“I just told him to try to dump it on 18 fairways and 18 greens and there’s no way he can lose,” Harmon told ESPN Radio before the round.
Johnson did just the opposite — posting an 82 — and tying Gil Morgan’s 1992 effort for the worst by a frontrunner on Sunday at the Open.
The dismal tone of Johnson’s Sunday was set early when he registered a triple bogey and double bogey on the second and third holes and was 5-over for the day through three.
Johnson’s second-hole tee-shot landed square in the center of the fairway, but he struggled to find the green and took seven shots to move on.
On the third hole, Johnson’s tee-shot flew astray. After failing to locate the ball within five minutes, Johnson was forced back to the tee for another try.
After that, it seemed Johnson’s fate was sealed.
"Judy, somebody needs to give Dustin Johnson a hug," ESPN Radio’s Sean McDonough said to Judy Rankin on the fifth hole.
The man who walked on the course leading the tournament at 6-under left it at 5-over in a tie for eighth — five shots back of winner Graeme McDowell.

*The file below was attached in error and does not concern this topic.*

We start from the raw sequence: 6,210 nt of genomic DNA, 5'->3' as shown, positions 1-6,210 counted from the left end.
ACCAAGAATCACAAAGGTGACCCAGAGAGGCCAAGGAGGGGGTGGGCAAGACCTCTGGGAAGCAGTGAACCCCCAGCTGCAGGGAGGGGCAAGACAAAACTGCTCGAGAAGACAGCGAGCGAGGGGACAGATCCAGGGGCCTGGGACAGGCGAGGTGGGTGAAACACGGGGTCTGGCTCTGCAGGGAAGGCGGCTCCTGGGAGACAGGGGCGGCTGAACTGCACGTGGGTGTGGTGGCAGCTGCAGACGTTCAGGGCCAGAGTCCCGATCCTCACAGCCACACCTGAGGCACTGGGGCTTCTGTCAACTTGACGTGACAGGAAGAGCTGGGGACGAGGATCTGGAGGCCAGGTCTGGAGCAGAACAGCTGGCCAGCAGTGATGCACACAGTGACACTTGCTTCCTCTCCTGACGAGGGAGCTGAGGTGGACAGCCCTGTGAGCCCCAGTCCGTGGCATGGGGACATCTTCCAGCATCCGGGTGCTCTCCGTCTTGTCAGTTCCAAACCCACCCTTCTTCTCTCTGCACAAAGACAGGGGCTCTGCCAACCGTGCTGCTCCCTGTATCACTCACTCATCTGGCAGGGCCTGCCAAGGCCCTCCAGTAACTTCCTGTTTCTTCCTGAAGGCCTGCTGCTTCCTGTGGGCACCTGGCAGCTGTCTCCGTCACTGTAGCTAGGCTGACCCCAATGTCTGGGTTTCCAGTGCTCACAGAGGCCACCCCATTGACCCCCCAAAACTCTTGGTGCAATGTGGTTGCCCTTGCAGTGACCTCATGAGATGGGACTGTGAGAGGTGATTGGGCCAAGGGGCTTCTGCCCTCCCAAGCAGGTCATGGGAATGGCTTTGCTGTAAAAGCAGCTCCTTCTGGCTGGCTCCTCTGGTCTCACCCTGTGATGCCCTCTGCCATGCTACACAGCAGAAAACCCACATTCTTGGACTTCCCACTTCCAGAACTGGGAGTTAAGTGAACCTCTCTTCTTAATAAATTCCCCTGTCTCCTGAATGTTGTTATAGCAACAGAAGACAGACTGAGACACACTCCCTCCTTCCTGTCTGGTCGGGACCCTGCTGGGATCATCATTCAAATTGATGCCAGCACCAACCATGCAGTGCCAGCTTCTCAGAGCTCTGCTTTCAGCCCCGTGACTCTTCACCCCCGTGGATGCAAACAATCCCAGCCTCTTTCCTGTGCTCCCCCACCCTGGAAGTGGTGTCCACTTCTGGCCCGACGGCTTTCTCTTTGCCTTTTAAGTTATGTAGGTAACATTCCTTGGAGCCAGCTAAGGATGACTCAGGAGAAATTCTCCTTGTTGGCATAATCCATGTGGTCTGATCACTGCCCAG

Although the 25 year old just nabbed his PGA Tour Card with a 14th place-tie in 2007 qualifying school, he was in many ways the least likely candidate for a collapse. He finished 2009 ranked 15th on the money list and has earned two of his three career wins at the AT&T Pebble Beach Pro Am.
At 6-foot-4, 190 lbs, Johnson loped comfortably around Pebble Beach through Saturday as if it was his home course, walloping the ball off the tee leading to birdie and eagle opportunities.
But on Sunday, looks of confidence were replaced by those of angst as he plummeted down the leaderboard.
Maybe the real story of Johnson’s collapse was of those who couldn’t capitalize on his errors: Tiger Woods, Ernie Els and Phil Mickelson.
As the established trio struggled to shoot a combined 8-over themselves, it came as a harsh reminder of how difficult it is to tame Pebble Beach on Sunday.
Despite the Sunday setback, Johnson, the young bomber will surely be back for more.